Enterprise 2.0 can also bring social networking to the forefront with the use of Outlook. Employees can create their own profiles, integrating their interests, expertise, links, posts, tasks and email. Instead of sending an email, for instance, one can send public messages on a comment wall. Instead of sending an email to share a link, it can be bookmarked to be viewed by others on one's wall. Sending and sorting information with the use of additional interfaces can lead to greater interaction between staff.


Several barriers exist in implementing Enterprise 2.0. Many organizational cultures discourage information sharing, either because of confidentiality or because of the silo mindset. It is common to find cultures that reward individual performance, providing incentives to those that contribute ideas or solutions. If the source of information is indistinguishable, employees may not feel the need to contribute, since they may not receive any credit for their work. Further, there is scepticism about the benefits of Enterprise 2.0 as many believe that it will fail to break down communication barriers, such as lack of trust, hierarchy, and lack of incentives, long rooted in a company

Before a full-fledged launch of Enterprise 2.0, it is crucial to create an open culture for the new practices. Social networking requires a large number of active participants and frequent postings. Wikis and blogs can easily fail if people lack interest. From a technology viewpoint, a common platform must be created to support the collaborative nature of Enterprise 2.0. It is also vital to note the importance of managerial support. Essentially, these new applications will decentralize the process of information sharing, reducing management's ability to practice one-sided control. Hence, it is important to have their support before these technologies can succeed.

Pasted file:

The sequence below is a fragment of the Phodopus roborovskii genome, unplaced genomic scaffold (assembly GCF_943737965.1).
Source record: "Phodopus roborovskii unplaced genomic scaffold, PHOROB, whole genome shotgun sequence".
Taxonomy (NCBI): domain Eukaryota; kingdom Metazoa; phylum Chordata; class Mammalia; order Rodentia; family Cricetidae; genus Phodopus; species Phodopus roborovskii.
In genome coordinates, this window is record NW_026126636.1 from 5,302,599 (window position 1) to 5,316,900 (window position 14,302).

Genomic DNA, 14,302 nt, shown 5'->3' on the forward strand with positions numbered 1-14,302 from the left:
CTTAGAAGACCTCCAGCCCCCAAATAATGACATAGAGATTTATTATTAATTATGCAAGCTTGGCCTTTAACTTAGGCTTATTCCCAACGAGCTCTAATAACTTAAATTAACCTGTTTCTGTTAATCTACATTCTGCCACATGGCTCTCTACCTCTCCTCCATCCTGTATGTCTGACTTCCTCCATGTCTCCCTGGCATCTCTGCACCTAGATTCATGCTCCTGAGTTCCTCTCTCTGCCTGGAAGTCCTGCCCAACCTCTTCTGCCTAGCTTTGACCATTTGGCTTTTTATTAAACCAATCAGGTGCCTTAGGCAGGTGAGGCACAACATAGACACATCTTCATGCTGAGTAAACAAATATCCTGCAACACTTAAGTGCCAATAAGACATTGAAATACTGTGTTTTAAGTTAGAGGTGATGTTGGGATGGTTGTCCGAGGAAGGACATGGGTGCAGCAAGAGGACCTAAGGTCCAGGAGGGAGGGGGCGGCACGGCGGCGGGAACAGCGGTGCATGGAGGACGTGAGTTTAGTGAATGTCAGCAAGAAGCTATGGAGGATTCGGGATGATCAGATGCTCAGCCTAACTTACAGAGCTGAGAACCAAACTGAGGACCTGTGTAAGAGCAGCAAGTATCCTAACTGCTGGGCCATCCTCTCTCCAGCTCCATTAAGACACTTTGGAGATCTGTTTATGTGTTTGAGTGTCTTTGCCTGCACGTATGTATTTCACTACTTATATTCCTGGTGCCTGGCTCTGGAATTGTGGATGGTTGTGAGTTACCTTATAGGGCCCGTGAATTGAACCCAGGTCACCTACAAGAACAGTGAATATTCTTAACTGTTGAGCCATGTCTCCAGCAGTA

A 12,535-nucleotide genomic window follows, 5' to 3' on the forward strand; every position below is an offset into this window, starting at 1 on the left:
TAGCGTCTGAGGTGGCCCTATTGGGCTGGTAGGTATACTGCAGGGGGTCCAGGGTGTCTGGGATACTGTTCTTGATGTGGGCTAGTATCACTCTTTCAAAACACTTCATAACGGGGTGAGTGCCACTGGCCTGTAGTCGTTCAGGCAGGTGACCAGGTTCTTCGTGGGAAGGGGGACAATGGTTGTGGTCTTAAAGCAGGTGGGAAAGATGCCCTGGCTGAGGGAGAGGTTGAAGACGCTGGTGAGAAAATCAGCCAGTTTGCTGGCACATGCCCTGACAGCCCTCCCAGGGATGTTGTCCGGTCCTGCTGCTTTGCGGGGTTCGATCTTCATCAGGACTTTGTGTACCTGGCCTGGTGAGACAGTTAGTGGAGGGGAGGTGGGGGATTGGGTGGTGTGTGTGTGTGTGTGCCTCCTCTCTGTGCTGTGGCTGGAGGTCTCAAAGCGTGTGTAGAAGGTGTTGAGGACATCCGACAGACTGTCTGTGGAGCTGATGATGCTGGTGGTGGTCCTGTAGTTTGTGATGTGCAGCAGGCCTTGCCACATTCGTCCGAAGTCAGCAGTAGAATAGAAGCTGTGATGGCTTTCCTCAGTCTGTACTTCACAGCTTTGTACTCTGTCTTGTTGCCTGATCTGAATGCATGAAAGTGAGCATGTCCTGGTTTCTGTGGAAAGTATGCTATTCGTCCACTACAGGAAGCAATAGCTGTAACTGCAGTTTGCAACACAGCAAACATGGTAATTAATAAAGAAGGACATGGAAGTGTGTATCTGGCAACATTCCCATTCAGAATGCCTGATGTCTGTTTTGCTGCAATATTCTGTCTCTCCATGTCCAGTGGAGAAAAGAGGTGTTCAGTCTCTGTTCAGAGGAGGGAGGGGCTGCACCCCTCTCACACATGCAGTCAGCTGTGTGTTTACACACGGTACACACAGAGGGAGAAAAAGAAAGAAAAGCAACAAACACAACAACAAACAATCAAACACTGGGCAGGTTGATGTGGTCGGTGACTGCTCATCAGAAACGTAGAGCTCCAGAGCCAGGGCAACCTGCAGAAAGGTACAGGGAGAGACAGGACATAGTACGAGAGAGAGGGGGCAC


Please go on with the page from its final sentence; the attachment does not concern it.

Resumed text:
In implementing Enterprise 2.0, a company must keep in mind many things. Firstly, there are technological barriers. Management must protect the integrity of the information from malicious tempering by disgruntled employees. In addition, training may be needed before employees can effective use the technology. Secondly, there are cultural barriers. The company must find a balance between allowing and controlling the flow of information - this is not easy to do.

The introduction of Enterprise 2.0 is inevitable. As young adults of today are using Web 2.0 in their everyday lives, young adults of tomorrow will apply these tools in their careers. Companies should embrace these tools and empower employees to create the most efficient work environment for themselves because the end result is improved productivity and morale and ultimately, customer satisfaction.

Enterprise 2.0 is redefining how people work and it is really changing the concept of knowledge management and collaboration. Experts are still skeptic, however, in if Enterprise 2.0 is simply a fad and if it really outweighs its costs. From a long-term perspective, implementing Enterprise 2.0 can potentially allow you to remain competitive through a strong knowledge base; allowing employees to effectively tackle novel problems and produce innovative solutions.

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Caroleen Azar
Marisol Benitez
Hira Syed
Spenser Wang